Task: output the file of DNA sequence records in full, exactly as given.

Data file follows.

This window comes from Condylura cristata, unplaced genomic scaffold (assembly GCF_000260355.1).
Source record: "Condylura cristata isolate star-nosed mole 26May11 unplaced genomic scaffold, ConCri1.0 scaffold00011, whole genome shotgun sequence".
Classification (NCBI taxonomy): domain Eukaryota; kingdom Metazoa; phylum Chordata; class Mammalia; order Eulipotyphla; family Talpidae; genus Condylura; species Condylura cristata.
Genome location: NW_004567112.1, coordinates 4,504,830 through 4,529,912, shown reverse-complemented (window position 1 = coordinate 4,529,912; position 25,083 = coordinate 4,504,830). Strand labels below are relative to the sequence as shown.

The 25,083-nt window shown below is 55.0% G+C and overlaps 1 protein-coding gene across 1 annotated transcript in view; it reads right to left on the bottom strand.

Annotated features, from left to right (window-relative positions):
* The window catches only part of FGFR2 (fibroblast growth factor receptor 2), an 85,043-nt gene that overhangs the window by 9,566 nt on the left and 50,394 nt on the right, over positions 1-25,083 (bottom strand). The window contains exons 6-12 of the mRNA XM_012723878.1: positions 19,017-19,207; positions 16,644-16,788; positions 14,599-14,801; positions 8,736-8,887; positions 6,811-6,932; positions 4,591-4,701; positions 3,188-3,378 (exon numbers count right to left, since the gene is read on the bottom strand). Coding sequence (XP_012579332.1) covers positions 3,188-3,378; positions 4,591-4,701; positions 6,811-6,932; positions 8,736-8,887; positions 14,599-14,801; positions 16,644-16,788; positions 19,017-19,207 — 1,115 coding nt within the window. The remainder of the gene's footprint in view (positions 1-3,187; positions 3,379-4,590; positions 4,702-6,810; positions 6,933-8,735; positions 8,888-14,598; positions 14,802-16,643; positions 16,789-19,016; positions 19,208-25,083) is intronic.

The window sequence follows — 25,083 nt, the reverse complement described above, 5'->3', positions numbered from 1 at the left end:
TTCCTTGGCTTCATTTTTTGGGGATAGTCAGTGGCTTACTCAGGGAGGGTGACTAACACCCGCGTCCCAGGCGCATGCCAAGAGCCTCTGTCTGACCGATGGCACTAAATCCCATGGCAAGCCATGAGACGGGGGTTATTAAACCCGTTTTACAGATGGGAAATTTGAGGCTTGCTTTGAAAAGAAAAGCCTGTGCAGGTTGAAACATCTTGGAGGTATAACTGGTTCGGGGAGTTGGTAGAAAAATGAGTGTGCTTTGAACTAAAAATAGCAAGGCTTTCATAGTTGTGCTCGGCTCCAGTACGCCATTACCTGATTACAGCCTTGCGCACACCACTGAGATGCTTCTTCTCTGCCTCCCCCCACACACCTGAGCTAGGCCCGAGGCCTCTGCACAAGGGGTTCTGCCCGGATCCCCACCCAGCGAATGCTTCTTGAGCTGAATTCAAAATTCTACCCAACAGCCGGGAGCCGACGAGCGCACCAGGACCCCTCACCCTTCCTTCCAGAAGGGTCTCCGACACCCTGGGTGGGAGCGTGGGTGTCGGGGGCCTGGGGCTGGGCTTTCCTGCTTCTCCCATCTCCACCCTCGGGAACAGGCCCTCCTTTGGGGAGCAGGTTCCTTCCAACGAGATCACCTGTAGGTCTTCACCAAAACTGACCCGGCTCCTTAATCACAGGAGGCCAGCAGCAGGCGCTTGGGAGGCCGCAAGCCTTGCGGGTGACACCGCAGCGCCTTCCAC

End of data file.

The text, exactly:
This window comes from Condylura cristata, unplaced genomic scaffold (assembly GCF_000260355.1).
Source record: "Condylura cristata isolate star-nosed mole 26May11 unplaced genomic scaffold, ConCri1.0 scaffold00011, whole genome shotgun sequence".
Classification (NCBI taxonomy): domain Eukaryota; kingdom Metazoa; phylum Chordata; class Mammalia; order Eulipotyphla; family Talpidae; genus Condylura; species Condylura cristata.
Genome location: NW_004567112.1, coordinates 4,504,830 through 4,529,912, shown reverse-complemented (window position 1 = coordinate 4,529,912; position 25,083 = coordinate 4,504,830). Strand labels below are relative to the sequence as shown.

The 25,083-nt window shown below is 55.0% G+C and overlaps 1 protein-coding gene across 1 annotated transcript in view; it reads right to left on the bottom strand.

Annotated features, from left to right (window-relative positions):
* The window catches only part of FGFR2 (fibroblast growth factor receptor 2), an 85,043-nt gene that overhangs the window by 9,566 nt on the left and 50,394 nt on the right, over positions 1-25,083 (bottom strand). The window contains exons 6-12 of the mRNA XM_012723878.1: positions 19,017-19,207; positions 16,644-16,788; positions 14,599-14,801; positions 8,736-8,887; positions 6,811-6,932; positions 4,591-4,701; positions 3,188-3,378 (exon numbers count right to left, since the gene is read on the bottom strand). Coding sequence (XP_012579332.1) covers positions 3,188-3,378; positions 4,591-4,701; positions 6,811-6,932; positions 8,736-8,887; positions 14,599-14,801; positions 16,644-16,788; positions 19,017-19,207 — 1,115 coding nt within the window. The remainder of the gene's footprint in view (positions 1-3,187; positions 3,379-4,590; positions 4,702-6,810; positions 6,933-8,735; positions 8,888-14,598; positions 14,802-16,643; positions 16,789-19,016; positions 19,208-25,083) is intronic.

The window sequence follows — 25,083 nt, the reverse complement described above, 5'->3', positions numbered from 1 at the left end:
TTCCTTGGCTTCATTTTTTGGGGATAGTCAGTGGCTTACTCAGGGAGGGTGACTAACACCCGCGTCCCAGGCGCATGCCAAGAGCCTCTGTCTGACCGATGGCACTAAATCCCATGGCAAGCCATGAGACGGGGGTTATTAAACCCGTTTTACAGATGGGAAATTTGAGGCTTGCTTTGAAAAGAAAAGCCTGTGCAGGTTGAAACATCTTGGAGGTATAACTGGTTCGGGGAGTTGGTAGAAAAATGAGTGTGCTTTGAACTAAAAATAGCAAGGCTTTCATAGTTGTGCTCGGCTCCAGTACGCCATTACCTGATTACAGCCTTGCGCACACCACTGAGATGCTTCTTCTCTGCCTCCCCCCACACACCTGAGCTAGGCCCGAGGCCTCTGCACAAGGGGTTCTGCCCGGATCCCCACCCAGCGAATGCTTCTTGAGCTGAATTCAAAATTCTACCCAACAGCCGGGAGCCGACGAGCGCACCAGGACCCCTCACCCTTCCTTCCAGAAGGGTCTCCGACACCCTGGGTGGGAGCGTGGGTGTCGGGGGCCTGGGGCTGGGCTTTCCTGCTTCTCCCATCTCCACCCTCGGGAACAGGCCCTCCTTTGGGGAGCAGGTTCCTTCCAACGAGATCACCTGTAGGTCTTCACCAAAACTGACCCGGCTCCTTAATCACAGGAGGCCAGCAGCAGGCGCTTGGGAGGCCGCAAGCCTTGCGGGTGACACCGCAGCGCCTTCCAC